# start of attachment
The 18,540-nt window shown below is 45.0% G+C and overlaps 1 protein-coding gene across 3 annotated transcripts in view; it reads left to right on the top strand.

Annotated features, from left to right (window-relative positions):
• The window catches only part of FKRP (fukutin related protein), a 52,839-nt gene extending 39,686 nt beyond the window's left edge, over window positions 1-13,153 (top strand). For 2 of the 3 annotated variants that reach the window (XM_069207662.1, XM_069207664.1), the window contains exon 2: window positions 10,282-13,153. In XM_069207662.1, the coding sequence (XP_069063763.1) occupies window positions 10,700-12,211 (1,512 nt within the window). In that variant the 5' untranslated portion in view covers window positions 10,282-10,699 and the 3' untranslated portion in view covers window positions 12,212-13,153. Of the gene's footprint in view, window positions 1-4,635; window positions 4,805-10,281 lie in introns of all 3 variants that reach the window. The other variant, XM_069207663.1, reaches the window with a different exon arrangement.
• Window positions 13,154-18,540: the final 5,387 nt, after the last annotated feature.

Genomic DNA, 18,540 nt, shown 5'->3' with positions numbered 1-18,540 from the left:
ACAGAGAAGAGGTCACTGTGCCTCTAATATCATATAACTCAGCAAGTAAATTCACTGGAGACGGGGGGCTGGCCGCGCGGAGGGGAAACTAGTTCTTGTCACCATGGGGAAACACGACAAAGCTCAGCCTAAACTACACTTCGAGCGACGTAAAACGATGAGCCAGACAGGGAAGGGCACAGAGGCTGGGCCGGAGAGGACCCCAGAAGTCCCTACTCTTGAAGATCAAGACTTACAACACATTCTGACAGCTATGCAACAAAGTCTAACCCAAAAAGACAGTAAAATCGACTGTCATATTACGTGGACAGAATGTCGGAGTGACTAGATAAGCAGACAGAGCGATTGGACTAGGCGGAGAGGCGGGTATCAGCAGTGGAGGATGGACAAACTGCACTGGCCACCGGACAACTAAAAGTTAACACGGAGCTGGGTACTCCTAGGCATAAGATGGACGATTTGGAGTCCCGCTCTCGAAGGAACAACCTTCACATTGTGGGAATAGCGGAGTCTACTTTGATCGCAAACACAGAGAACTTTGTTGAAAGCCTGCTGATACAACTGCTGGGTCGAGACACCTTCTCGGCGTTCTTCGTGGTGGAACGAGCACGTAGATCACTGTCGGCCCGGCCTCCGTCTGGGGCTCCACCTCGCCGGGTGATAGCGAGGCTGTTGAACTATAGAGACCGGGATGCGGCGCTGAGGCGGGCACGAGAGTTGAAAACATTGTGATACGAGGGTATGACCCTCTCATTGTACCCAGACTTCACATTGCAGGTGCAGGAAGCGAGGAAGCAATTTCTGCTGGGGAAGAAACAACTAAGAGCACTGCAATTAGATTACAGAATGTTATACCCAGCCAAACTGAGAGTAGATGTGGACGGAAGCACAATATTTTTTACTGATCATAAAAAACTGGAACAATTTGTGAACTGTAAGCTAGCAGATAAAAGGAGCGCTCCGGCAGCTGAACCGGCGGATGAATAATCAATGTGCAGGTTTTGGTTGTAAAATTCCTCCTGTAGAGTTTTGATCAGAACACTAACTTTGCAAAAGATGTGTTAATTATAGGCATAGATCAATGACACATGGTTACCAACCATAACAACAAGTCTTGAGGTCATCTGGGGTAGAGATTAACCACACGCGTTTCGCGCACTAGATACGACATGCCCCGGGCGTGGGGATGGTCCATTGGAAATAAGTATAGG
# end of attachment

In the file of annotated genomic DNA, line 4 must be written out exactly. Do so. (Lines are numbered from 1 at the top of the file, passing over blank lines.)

• Window positions 13,154-18,540: the final 5,387 nt, after the last annotated feature.